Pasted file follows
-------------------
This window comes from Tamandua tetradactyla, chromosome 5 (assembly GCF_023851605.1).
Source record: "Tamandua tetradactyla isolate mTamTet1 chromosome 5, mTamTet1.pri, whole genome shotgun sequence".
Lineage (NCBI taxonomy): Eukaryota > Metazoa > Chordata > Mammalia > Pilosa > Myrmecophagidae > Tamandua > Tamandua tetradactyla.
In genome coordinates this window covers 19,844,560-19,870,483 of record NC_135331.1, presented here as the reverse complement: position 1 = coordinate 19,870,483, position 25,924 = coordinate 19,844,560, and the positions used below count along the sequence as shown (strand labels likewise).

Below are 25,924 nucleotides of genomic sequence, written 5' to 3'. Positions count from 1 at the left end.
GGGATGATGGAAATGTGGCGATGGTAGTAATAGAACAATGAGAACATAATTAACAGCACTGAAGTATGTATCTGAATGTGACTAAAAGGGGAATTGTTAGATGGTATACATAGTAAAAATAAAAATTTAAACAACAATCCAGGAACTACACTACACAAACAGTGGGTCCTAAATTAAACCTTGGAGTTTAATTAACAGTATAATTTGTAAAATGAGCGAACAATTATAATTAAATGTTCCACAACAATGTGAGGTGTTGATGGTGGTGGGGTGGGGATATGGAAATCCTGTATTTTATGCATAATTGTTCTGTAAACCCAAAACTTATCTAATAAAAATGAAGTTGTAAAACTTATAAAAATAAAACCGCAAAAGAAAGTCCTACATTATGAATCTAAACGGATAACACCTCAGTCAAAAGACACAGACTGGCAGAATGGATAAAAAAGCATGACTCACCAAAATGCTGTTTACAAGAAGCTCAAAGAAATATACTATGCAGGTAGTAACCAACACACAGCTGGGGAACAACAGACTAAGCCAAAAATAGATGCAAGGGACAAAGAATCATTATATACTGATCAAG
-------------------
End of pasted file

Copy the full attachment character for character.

This window comes from Tamandua tetradactyla, chromosome 5 (assembly GCF_023851605.1).
Source record: "Tamandua tetradactyla isolate mTamTet1 chromosome 5, mTamTet1.pri, whole genome shotgun sequence".
Lineage (NCBI taxonomy): Eukaryota > Metazoa > Chordata > Mammalia > Pilosa > Myrmecophagidae > Tamandua > Tamandua tetradactyla.
In genome coordinates this window covers 19,844,560-19,870,483 of record NC_135331.1, presented here as the reverse complement: position 1 = coordinate 19,870,483, position 25,924 = coordinate 19,844,560, and the positions used below count along the sequence as shown (strand labels likewise).

Below are 25,924 nucleotides of genomic sequence, written 5' to 3'. Positions count from 1 at the left end.
GGGATGATGGAAATGTGGCGATGGTAGTAATAGAACAATGAGAACATAATTAACAGCACTGAAGTATGTATCTGAATGTGACTAAAAGGGGAATTGTTAGATGGTATACATAGTAAAAATAAAAATTTAAACAACAATCCAGGAACTACACTACACAAACAGTGGGTCCTAAATTAAACCTTGGAGTTTAATTAACAGTATAATTTGTAAAATGAGCGAACAATTATAATTAAATGTTCCACAACAATGTGAGGTGTTGATGGTGGTGGGGTGGGGATATGGAAATCCTGTATTTTATGCATAATTGTTCTGTAAACCCAAAACTTATCTAATAAAAATGAAGTTGTAAAACTTATAAAAATAAAACCGCAAAAGAAAGTCCTACATTATGAATCTAAACGGATAACACCTCAGTCAAAAGACACAGACTGGCAGAATGGATAAAAAAGCATGACTCACCAAAATGCTGTTTACAAGAAGCTCAAAGAAATATACTATGCAGGTAGTAACCAACACACAGCTGGGGAACAACAGACTAAGCCAAAAATAGATGCAAGGGACAAAGAATCATTATATACTGATCAAG